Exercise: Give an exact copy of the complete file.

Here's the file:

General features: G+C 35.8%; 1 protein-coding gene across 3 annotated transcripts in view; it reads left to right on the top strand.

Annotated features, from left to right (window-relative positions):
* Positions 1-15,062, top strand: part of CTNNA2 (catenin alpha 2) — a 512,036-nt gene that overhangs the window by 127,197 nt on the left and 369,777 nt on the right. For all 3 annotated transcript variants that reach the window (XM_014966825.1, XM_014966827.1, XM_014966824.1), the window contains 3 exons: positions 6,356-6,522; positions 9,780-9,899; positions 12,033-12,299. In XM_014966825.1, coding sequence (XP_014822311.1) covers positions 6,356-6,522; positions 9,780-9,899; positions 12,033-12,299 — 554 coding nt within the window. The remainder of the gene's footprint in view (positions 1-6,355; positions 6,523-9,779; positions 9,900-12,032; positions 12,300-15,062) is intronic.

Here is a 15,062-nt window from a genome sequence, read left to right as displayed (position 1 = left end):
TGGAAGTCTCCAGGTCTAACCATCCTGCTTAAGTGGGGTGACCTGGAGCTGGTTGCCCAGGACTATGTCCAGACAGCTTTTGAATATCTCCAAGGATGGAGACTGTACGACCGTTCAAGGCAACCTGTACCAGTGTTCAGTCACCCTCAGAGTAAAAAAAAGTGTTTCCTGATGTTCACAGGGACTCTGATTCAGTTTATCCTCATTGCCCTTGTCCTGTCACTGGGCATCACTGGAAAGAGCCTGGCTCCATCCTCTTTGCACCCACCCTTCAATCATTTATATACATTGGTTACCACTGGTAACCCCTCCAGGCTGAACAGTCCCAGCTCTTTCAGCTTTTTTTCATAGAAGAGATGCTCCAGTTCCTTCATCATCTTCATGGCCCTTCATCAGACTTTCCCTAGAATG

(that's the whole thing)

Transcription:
General features: G+C 35.8%; 1 protein-coding gene across 3 annotated transcripts in view; it reads left to right on the top strand.

Annotated features, from left to right (window-relative positions):
* Positions 1-15,062, top strand: part of CTNNA2 (catenin alpha 2) — a 512,036-nt gene that overhangs the window by 127,197 nt on the left and 369,777 nt on the right. For all 3 annotated transcript variants that reach the window (XM_014966825.1, XM_014966827.1, XM_014966824.1), the window contains 3 exons: positions 6,356-6,522; positions 9,780-9,899; positions 12,033-12,299. In XM_014966825.1, coding sequence (XP_014822311.1) covers positions 6,356-6,522; positions 9,780-9,899; positions 12,033-12,299 — 554 coding nt within the window. The remainder of the gene's footprint in view (positions 1-6,355; positions 6,523-9,779; positions 9,900-12,032; positions 12,300-15,062) is intronic.

Here is a 15,062-nt window from a genome sequence, read left to right as displayed (position 1 = left end):
TGGAAGTCTCCAGGTCTAACCATCCTGCTTAAGTGGGGTGACCTGGAGCTGGTTGCCCAGGACTATGTCCAGACAGCTTTTGAATATCTCCAAGGATGGAGACTGTACGACCGTTCAAGGCAACCTGTACCAGTGTTCAGTCACCCTCAGAGTAAAAAAAAGTGTTTCCTGATGTTCACAGGGACTCTGATTCAGTTTATCCTCATTGCCCTTGTCCTGTCACTGGGCATCACTGGAAAGAGCCTGGCTCCATCCTCTTTGCACCCACCCTTCAATCATTTATATACATTGGTTACCACTGGTAACCCCTCCAGGCTGAACAGTCCCAGCTCTTTCAGCTTTTTTTCATAGAAGAGATGCTCCAGTTCCTTCATCATCTTCATGGCCCTTCATCAGACTTTCCCTAGAATG